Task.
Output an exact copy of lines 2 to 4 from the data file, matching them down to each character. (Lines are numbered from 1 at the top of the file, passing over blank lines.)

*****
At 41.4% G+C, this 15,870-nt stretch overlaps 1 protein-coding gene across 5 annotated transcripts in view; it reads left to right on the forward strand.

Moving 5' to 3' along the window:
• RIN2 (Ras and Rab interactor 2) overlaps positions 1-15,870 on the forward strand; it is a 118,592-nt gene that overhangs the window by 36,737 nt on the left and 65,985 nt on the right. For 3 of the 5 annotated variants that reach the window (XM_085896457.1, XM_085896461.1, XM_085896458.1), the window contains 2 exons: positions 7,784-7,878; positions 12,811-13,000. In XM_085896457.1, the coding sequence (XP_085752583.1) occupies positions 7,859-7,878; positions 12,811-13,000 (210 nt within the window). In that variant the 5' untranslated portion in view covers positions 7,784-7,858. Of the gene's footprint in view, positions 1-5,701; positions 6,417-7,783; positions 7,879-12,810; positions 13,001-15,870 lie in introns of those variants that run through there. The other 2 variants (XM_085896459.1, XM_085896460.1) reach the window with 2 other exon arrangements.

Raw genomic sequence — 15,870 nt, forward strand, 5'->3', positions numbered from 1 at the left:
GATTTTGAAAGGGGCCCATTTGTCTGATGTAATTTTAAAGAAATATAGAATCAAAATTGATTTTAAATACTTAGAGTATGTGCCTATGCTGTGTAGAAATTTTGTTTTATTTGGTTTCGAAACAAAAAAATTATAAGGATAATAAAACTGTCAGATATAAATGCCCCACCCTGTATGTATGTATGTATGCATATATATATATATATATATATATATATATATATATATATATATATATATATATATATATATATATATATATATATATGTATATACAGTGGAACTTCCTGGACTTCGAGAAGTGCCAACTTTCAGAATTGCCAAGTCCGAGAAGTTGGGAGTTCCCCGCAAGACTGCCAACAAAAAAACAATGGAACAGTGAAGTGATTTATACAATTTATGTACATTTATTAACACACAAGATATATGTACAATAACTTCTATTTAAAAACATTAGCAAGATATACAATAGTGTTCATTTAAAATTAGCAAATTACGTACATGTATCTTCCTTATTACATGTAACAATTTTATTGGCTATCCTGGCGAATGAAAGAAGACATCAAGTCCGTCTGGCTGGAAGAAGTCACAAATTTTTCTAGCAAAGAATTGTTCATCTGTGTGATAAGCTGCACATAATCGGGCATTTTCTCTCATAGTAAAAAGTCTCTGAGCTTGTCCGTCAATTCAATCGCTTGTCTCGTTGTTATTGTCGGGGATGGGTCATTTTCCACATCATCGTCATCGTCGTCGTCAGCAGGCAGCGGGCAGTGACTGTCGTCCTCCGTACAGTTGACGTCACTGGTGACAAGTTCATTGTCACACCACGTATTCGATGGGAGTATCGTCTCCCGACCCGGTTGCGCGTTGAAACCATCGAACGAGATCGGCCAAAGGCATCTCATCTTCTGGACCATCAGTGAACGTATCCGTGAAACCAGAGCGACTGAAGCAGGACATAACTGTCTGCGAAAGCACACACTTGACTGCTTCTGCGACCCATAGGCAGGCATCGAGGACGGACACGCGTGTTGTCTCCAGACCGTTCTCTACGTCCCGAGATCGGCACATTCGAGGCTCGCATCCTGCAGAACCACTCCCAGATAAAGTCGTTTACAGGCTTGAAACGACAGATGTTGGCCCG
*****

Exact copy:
Moving 5' to 3' along the window:
• RIN2 (Ras and Rab interactor 2) overlaps positions 1-15,870 on the forward strand; it is a 118,592-nt gene that overhangs the window by 36,737 nt on the left and 65,985 nt on the right. For 3 of the 5 annotated variants that reach the window (XM_085896457.1, XM_085896461.1, XM_085896458.1), the window contains 2 exons: positions 7,784-7,878; positions 12,811-13,000. In XM_085896457.1, the coding sequence (XP_085752583.1) occupies positions 7,859-7,878; positions 12,811-13,000 (210 nt within the window). In that variant the 5' untranslated portion in view covers positions 7,784-7,858. Of the gene's footprint in view, positions 1-5,701; positions 6,417-7,783; positions 7,879-12,810; positions 13,001-15,870 lie in introns of those variants that run through there. The other 2 variants (XM_085896459.1, XM_085896460.1) reach the window with 2 other exon arrangements.

Raw genomic sequence — 15,870 nt, forward strand, 5'->3', positions numbered from 1 at the left: